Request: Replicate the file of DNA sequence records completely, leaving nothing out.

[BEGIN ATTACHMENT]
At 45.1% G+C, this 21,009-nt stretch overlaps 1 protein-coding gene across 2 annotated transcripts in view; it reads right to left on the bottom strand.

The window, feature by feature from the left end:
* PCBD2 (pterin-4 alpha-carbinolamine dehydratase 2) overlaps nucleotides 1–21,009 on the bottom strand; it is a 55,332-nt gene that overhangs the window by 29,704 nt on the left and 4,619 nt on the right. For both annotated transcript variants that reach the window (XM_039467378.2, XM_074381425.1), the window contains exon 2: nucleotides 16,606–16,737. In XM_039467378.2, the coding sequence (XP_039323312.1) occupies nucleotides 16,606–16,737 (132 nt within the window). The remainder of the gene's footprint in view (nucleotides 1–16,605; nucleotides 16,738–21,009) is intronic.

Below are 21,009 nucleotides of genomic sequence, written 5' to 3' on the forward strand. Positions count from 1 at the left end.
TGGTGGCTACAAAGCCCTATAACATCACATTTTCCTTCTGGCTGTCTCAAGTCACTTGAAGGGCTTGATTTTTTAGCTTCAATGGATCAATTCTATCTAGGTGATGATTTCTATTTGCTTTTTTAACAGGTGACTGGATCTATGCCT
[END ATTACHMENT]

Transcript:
At 45.1% G+C, this 21,009-nt stretch overlaps 1 protein-coding gene across 2 annotated transcripts in view; it reads right to left on the bottom strand.

The window, feature by feature from the left end:
* PCBD2 (pterin-4 alpha-carbinolamine dehydratase 2) overlaps nucleotides 1–21,009 on the bottom strand; it is a 55,332-nt gene that overhangs the window by 29,704 nt on the left and 4,619 nt on the right. For both annotated transcript variants that reach the window (XM_039467378.2, XM_074381425.1), the window contains exon 2: nucleotides 16,606–16,737. In XM_039467378.2, the coding sequence (XP_039323312.1) occupies nucleotides 16,606–16,737 (132 nt within the window). The remainder of the gene's footprint in view (nucleotides 1–16,605; nucleotides 16,738–21,009) is intronic.

Below are 21,009 nucleotides of genomic sequence, written 5' to 3' on the forward strand. Positions count from 1 at the left end.
TGGTGGCTACAAAGCCCTATAACATCACATTTTCCTTCTGGCTGTCTCAAGTCACTTGAAGGGCTTGATTTTTTAGCTTCAATGGATCAATTCTATCTAGGTGATGATTTCTATTTGCTTTTTTAACAGGTGACTGGATCTATGCCT